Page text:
the second and third outlet members are displaced away from the actuator
member 1122 such that the first outlet member 1136 is substantially
withdrawn from the second outlet passageway 1144.


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59
To prevent the second and third outlet members 1138 and 1140
from sliding completely off the first outlet member 1136, a plurality of stop
rings are formed on these outlet members 1136, 1138 and 1140. In
particular, a first stop ring 1150 is formed on an outer surface 1152 of the
first outlet member 1136. A second stop ring 1154 is formed on an inner
surface 1156 defined by the second outlet member 1138. A third stop ring
1158 is formed on an outer surface 1160 of the second outlet
member 1138. And finally, a fourth stop ring 1162 is formed on an inner
surface 1164 of the third outlet member 1140.
In the exemplary outlet assembly 1124, the outlet members 1136,
1138, and 1140 are generally cylindrical. The diameters of the
surfaces 1152, 1156, 1160, and 1164 as well as the stop rings 1150,
1154, 1158, and 1162 are determined such that the various outlet
members 1136, 1138, and 1140 may slide relative to each other until the
stop rings engage each other to prevent further relative movement in a
given direction. In particular, the first stop ring 1150 engages the second
stop ring 1154 when the outlet assembly 1124 is in its second
configuration. When the outlet assembly 1124 is in its third configuration,
the first and second stop rings 1150 and 1154 engage each other as do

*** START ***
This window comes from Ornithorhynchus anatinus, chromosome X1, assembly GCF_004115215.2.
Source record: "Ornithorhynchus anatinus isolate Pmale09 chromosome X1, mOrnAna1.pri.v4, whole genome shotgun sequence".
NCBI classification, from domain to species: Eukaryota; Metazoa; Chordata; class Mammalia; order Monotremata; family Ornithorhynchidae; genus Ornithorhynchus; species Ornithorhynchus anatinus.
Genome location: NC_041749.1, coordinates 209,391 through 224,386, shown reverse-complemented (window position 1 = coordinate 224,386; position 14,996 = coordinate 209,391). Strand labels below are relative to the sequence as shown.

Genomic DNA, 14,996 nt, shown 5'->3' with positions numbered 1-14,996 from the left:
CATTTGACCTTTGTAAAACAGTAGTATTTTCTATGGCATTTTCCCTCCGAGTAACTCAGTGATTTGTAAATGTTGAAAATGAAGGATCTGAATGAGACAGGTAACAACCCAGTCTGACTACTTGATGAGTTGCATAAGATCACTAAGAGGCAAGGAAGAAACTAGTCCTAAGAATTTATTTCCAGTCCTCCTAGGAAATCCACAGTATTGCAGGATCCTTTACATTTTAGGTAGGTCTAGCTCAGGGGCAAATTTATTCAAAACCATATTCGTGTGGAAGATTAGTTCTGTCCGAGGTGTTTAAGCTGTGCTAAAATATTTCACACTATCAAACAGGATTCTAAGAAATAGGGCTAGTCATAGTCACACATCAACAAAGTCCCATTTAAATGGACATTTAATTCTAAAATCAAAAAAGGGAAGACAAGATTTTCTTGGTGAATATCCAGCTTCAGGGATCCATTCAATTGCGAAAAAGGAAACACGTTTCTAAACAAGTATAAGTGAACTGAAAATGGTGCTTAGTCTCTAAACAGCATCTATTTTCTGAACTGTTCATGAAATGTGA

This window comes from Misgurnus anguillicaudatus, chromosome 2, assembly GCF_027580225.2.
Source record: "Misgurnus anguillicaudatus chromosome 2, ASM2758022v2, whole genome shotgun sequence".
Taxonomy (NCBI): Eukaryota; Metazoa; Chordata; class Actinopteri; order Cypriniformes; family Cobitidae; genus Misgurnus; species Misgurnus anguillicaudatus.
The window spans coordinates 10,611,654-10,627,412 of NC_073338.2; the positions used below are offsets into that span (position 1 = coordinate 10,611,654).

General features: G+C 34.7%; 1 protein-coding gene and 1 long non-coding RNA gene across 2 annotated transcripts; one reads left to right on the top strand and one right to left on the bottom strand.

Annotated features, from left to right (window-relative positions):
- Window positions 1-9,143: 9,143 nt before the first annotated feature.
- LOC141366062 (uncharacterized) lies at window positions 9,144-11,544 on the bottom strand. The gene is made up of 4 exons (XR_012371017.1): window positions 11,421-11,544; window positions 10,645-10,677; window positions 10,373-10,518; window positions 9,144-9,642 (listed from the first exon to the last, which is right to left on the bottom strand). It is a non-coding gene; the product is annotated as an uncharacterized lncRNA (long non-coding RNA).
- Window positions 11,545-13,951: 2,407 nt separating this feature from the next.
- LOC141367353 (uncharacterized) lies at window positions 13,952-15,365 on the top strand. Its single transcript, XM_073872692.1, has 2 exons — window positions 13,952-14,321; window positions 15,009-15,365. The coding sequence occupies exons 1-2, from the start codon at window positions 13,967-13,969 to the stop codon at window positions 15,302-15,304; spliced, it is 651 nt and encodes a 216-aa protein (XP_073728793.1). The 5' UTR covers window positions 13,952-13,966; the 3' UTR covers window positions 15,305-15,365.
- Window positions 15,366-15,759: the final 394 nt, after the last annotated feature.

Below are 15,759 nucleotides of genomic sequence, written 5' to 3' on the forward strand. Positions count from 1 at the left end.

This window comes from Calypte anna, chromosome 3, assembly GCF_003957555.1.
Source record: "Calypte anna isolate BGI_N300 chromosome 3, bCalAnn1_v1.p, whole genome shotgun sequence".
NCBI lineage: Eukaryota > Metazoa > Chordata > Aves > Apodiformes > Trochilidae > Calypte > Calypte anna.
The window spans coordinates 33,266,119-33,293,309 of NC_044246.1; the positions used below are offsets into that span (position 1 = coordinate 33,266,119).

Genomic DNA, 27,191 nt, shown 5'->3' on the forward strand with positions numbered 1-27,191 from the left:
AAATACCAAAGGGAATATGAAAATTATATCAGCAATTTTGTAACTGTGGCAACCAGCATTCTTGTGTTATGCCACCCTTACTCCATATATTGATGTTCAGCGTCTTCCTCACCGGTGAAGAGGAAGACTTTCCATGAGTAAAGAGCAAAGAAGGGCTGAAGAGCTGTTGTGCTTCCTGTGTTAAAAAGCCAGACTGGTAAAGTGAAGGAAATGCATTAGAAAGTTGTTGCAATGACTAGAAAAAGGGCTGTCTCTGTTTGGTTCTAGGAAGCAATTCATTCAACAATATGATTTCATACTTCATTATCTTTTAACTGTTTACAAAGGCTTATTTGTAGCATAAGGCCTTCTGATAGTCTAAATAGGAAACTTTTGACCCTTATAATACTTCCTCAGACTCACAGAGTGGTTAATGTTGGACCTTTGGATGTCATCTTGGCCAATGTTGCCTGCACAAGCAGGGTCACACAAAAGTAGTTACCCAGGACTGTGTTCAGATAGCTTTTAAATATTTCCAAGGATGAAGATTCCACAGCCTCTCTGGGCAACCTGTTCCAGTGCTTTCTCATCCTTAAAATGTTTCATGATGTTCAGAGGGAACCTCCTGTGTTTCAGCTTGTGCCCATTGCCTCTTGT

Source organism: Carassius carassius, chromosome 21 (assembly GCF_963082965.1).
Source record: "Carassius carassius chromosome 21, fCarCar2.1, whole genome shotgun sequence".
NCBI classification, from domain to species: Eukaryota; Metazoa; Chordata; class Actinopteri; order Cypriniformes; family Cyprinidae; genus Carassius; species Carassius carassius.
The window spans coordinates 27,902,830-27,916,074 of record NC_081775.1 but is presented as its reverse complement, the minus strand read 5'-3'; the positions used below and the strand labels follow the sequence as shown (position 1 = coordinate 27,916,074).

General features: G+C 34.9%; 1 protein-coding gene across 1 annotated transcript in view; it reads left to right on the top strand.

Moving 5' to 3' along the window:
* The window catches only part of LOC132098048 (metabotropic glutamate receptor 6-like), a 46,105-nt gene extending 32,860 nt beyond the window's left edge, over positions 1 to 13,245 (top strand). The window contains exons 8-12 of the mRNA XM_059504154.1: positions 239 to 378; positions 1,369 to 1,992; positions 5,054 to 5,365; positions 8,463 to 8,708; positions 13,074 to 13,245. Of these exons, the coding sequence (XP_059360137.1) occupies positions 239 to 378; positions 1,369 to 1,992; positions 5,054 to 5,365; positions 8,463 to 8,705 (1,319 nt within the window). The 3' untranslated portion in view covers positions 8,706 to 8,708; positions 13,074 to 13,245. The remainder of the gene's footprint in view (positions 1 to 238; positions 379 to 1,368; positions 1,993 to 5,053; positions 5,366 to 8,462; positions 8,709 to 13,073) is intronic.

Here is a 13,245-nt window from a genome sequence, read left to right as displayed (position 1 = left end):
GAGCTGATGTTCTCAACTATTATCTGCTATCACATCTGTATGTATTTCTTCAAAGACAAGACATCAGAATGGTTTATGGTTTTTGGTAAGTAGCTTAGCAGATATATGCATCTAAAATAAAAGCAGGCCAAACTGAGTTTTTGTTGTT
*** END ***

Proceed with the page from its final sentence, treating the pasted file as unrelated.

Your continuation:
the third and fourth stop rings 1158 and 1162.
As is shown by a comparison of FIGS. 61, 62, and 63, the point at
which the texture material leaves the outlet assembly 1120, identified as
the outlet opening 1148, is defined in the first configuration by the first
outlet member 1136, in the second configuration by the second outlet
member 1138, and in the third configuration by the third outlet
member 1140. In the first configuration, the texture material simply
passes directly through the first outlet passageway 1142 and out of the
outlet assembly 1120.


CA 02327903 2000-12-08

In the second configuration, the texture material flows through the
narrower first outlet passageway 1142 and then into the wider second
outlet passageway 1144 and then through the outlet opening 1148. This
larger outlet passageway 1144 allows the texture material to form into
5 larger discreet portions and thus form a rougher texture pattern than in the
first configuration.
In the third configuration the texture material passes through the
first and second outlet passageways 1142 and 1144 and then the third
outlet passageway 1146. Again, this third outlet passageway 1146 allows
10 the texture material to form even larger portions which create an even
rougher texture pattern than that created by the outlet assembly 1120 in
its second configuration. The result is that three different texture patterns
may be formed using the outlet assembly 1120.
Referring now to FIGS. 64-67, depicted therein is yet another
15 exemplary outlet assembly that may be used with the aerosol
assembly 1120 described above in place of the outlet assembly 1124.
The outlet assembly 1170 comprises an actuator member 1172, an outlet
member 1174, and an adjustment assembly 1176. The outlet
assembly 1170 allows the cross-sectional area of an outlet opening 1178
20 defined by the outlet member 1174 to be varied.
In particular, as shown in FIG. 66, the actuator member 1172 is
generally conventional in that it defines an actuator passageway 1180 that
forms part of a dispensing path 1182 along which texture material